Ships Illustrated #1 - British Aircraft Crs of WW2

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Ships Illustrated: British Aircraft Carriers of WW2

Paperback: 100 pages
Publisher: Kelsey Media Ltd; 1st edition (2014)
Language: English
ISBN-10: 1909786276
ISBN-13: 978-1909786271

It has not been possible to compile this history of British Aircraft Carriers of World War 2 without including the pioneering days of WW1. Whilst the Royal Navy recognised how useful it was to have aircraft ranging high above the Fleet, the concept of actually taking them to sea in numbers remained firmly the domain of the seaplane carrier for the majority of WW1. It was not until the progressive conversion of HMS Furious, which was originally laid down as a battlecruiser, and the historic landing upon her by Cdr Dunning in a Sopwith Pup in 1917, that ‘traditional’ carrier design in Britain began to gain pace. Dunning’s achievement in landing an aircraft on a short flying-off deck was a highly dangerous manoeuvre just in avoiding the original superstructure alone, and it would ultimately cost him his life. The idea of a completely uninterrupted flight deck was first presented on HMS Argus in 1918 although the idea had originally been muted back in 1912. However, the end of WW1 saw massive cuts in all military orders and, like the Army and the RAF, the Royal Navy had to ‘make do’. On paper, it was in a state of limbo throughout the 1920s although plans to convert further battlecruiser hulls seem to have continued within strict international guidelines. As a result, when war broke out across Europe again in September 1939, the Royal Navy only had one modern carrier, in the shape of the senior service’s third HMS Ark Royal, the first of which served as a flagship during the 16th Century and the second of which had begun the long association with aviation, having served as a seaplane carrier during WW1. Of the remaining six carriers that went to war, all of them were of WW1 vintage and it was these early ships that would take the brunt of the Royal Navy’s losses with Courageous (the second Royal Navy ship of the war to be sunk on September 17, 1939), Glorious, Hermes, Eagle and even the ‘lucky’ Ark Royal all being sunk by mid-1942. Of the original carriers, only HMS Furious and Argus were destined to survive WW2. This was more a reflection of the poor tactics employed by naval commanders during the early part of the war, rather than an issue with the ships themselves.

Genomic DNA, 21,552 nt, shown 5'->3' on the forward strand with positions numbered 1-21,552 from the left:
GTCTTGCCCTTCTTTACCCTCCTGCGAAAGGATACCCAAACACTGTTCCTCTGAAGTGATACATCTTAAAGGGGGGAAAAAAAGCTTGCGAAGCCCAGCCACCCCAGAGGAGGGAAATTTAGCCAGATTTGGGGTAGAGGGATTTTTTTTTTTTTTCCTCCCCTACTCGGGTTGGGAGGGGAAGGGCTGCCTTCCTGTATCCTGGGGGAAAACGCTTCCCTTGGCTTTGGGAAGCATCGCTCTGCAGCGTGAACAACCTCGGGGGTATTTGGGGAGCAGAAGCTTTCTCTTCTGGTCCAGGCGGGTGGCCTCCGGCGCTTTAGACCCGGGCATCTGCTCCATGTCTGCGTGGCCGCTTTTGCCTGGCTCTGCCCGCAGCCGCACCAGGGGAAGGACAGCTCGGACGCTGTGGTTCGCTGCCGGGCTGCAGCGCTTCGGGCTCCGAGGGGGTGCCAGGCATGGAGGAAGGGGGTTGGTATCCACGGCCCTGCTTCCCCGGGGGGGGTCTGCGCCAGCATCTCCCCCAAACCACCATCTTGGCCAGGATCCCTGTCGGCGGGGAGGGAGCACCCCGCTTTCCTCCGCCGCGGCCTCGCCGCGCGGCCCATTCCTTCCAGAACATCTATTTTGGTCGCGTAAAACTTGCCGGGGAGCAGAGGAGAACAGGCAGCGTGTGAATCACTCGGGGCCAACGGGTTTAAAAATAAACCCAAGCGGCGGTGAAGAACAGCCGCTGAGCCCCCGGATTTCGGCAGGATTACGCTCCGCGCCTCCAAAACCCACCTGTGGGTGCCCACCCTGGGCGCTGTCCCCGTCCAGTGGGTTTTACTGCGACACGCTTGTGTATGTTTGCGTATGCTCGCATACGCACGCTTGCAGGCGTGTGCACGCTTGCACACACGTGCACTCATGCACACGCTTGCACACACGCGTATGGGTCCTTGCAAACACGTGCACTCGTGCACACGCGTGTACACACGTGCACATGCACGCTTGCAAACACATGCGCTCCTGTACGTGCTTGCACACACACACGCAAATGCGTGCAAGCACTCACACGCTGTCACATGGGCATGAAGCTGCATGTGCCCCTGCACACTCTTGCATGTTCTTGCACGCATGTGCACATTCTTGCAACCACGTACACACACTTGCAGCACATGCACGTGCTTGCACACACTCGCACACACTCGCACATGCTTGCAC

Despite inter-war building restrictions which dated back to the early 1920s, a concentrated carrier expansion programme meant that, at its peak, the Royal Navy had up to 13 Fleet carriers at sea (from the loss of Eagle in August 1942), backed up by almost 60 escort carriers and 17 MAC (Merchant Aircraft Carriers) ships. By the end of WW2, the Royal Navy’s carrier force was only second in strength to that of the USA. In this Ships Monthly Special I have endeavoured to mention every Royal Navy seaplane and aircraft carrier from the converted cross-Channel packets through to the Colossus-Class Light Fleet Carriers, not omitting the complex subject of escort carriers and useful MAC ships, concluding the story when WW2 came to an end in the Far East in September 1945. It has not been possible to detail the complete service records of each ship which, in many cases are replicated because many aircraft carriers took part in the same operations. However, pictorially alone, these wonderful leviathans of the past displayed within these pages present a taster of just how powerful our great Navy once was.
Martyn Chorlton, Editor

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